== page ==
BAND OF THE WEEK: KIKAGAKU MOYO

6 Apr

To anyone who has heard the music of Kikagaku Moyo, it should come as no surprise that the band’s origins lie in hours upon hours of late-night jamming, illuminated by nothing more than the geometric patterns playing behind the band’s eyelids, resulting in a natural, free-floating sound, as of-the-earth as it is intergalactic.

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This may be the only unsurprising thing about Kikagaku Moyo.

It may be surprising that the band sharpened their improvisational skills by busking on the streets of their native Tokyo. It may be surprising that the band’s overall sound may owe as much or more to the Incredible String Band as it does to Acid Mother’s Temple.

But what’s perhaps most surprising about “Forest of Lost Children,” the band’s face-melting, recorded-ritual to be released next month by Beyond Beyond is Beyond Records, is how utterly centered and mature the band sounds, especially given their relatively short lifespan as a band.

Boundless though they may be, Kikagaku Moyo here sound anything but lost, their child-like wonder manifested in a confident, courageous exploration of sound. Labels – psychedelic, folk, prog-rock, psychedelic-folk-mixed-with-prog-rock– do little to accurately reflect the spectrum of influences on display, let alone the more impactful realization of completeness in Kikagaku Moyo’s songs.

Even as the album’s first song, “Semicircle,” begins gently, it’s colored by a barely-concealed potential to run rampant, a secret stream of sound threatening to become a raging river. Maybe there’s a hint to the complex geometry of Kikagaku Moyo in the song title along; a part of the band’s sound, but owing its nature to being a part of a larger whole.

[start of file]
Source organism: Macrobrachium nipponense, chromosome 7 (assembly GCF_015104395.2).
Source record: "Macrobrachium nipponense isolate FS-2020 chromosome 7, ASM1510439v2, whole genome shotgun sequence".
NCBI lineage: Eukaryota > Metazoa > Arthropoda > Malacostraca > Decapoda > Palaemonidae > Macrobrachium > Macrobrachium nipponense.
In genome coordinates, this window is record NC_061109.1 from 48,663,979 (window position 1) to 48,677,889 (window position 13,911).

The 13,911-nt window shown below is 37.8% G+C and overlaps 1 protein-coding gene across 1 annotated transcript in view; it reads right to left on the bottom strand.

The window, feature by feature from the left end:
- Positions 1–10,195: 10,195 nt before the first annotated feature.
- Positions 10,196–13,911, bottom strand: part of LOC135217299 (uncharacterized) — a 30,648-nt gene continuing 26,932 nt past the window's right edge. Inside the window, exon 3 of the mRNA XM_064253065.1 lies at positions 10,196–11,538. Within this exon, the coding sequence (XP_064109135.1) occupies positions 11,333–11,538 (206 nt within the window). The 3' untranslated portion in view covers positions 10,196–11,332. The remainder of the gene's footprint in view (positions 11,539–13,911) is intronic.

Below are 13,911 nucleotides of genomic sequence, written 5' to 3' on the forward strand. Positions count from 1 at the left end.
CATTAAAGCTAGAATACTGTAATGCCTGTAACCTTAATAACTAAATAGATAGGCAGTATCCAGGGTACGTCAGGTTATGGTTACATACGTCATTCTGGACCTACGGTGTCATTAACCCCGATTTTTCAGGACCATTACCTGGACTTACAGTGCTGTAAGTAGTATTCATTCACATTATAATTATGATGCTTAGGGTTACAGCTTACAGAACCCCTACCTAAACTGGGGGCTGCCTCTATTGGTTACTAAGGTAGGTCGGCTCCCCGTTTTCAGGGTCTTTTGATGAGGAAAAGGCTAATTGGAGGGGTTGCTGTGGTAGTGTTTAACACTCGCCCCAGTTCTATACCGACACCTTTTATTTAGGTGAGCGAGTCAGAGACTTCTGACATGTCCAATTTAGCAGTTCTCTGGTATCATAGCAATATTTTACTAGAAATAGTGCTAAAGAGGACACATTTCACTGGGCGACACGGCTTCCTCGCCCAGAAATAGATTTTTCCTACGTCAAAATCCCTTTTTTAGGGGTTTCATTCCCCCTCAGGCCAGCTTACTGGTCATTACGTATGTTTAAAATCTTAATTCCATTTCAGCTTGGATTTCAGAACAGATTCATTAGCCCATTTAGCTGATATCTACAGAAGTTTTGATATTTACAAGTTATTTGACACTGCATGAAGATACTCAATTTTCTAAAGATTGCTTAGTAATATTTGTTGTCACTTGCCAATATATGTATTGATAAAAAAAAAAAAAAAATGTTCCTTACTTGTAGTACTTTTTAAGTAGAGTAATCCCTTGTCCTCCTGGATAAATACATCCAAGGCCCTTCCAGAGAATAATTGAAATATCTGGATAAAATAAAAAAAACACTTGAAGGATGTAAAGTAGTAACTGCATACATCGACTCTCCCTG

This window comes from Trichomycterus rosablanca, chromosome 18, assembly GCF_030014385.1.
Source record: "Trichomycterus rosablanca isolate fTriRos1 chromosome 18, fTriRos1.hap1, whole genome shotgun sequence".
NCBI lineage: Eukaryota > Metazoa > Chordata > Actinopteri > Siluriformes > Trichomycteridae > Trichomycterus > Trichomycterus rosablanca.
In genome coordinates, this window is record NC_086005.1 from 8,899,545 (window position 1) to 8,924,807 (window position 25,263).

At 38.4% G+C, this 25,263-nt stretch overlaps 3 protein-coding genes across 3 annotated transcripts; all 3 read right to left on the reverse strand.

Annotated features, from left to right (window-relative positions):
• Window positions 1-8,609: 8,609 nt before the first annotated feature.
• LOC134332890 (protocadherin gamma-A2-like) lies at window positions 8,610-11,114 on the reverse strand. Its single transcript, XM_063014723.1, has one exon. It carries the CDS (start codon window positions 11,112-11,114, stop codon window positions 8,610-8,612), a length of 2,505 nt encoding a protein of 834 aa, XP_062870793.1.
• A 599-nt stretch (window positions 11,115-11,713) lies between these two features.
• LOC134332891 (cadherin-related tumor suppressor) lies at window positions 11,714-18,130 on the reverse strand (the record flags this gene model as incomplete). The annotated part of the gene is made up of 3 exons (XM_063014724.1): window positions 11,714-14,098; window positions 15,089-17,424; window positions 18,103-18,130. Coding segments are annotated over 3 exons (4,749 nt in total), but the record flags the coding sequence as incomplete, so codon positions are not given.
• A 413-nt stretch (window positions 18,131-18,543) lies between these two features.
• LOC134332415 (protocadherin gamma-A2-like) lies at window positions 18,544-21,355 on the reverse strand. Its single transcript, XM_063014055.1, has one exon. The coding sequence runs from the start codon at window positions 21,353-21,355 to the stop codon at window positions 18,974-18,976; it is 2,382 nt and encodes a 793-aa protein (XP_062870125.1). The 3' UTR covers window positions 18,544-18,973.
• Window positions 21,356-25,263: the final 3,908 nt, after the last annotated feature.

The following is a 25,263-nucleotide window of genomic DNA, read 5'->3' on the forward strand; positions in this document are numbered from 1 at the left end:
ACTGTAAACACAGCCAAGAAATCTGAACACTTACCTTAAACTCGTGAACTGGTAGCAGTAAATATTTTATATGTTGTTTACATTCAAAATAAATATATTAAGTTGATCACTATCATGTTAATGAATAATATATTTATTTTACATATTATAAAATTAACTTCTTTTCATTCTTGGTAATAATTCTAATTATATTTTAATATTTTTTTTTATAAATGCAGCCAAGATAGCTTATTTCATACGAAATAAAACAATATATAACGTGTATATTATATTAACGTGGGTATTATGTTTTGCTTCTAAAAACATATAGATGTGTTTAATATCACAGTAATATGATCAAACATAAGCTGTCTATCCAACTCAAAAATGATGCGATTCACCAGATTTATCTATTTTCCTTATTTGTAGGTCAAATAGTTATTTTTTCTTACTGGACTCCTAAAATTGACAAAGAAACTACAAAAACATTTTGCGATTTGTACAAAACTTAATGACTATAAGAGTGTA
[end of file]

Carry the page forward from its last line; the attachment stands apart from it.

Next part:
The contrasting-yet-complimentary conditions of shade and sun both figure prominently throughout “Forest of Lost Children,” this semi-circle, this sphere of sound becoming whole. Perhaps nowhere is this multi-dimensional approach more prominent than on the album’s two longest tracks, “Smoke and Mirrors” and “White Moon,” both as anthemic as they are transcendent.

Easily one of the most shimmering crown-jewels in the rapidly expanding BBiB catalog, look for Kikagaku Moyo and “Forest of Lost Children” to be found taking shape in the expanded minds of listeners everywhere.

Kikagaku Moyo have just released the extraordinary, 3-song, 47-minute explosions that is the “Mammatus Clouds” cassette, available from their Bandcamp page.

“Forest of Lost Children” is to be released May 20, 2014, and available for pre-order here

Kikagaku Moyo will appear at Austin Psych Fest 2014. Read our official Austin Psych Fest 2014 interview with Kikagaku Moyo here

“The experiences of the six bardos do not exist of themselves, they arise from the open space of the primordial nature of mind. Luminosity is the aspect of mind that gives rise to all these appearances: it is the environment that surrounds them, out of which they emerge and into which they dissolve. It is always present, like the sun in the sky, hidden behind clouds. At the moment, because of ignorance of our real nature, we experience everything as the confused manifestations of samsara. The sense of self creates a feeling of solidity, like the apparent solidity of the clouds veiling the face of the sun, but at certain moments a gap is opened up, through which we may receive a glimpse of the light of reality.”

–  Francesca Freemantle, “Luminous Emptiness”

 

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One Response to “BAND OF THE WEEK: KIKAGAKU MOYO”

Trackbacks/Pingbacks

  1. Friday News and Notes | You hear that?!? - October 21, 2016

    […] Just got my ticket for Helado Negro’s show at Strange Matter on 11/7 and was surprised to see another band listed as the headliner: Kikagaku Moyo. Checking them out now, both their album from this year — House in the Tall Grass — and this Revolt of the Apes profile. […]

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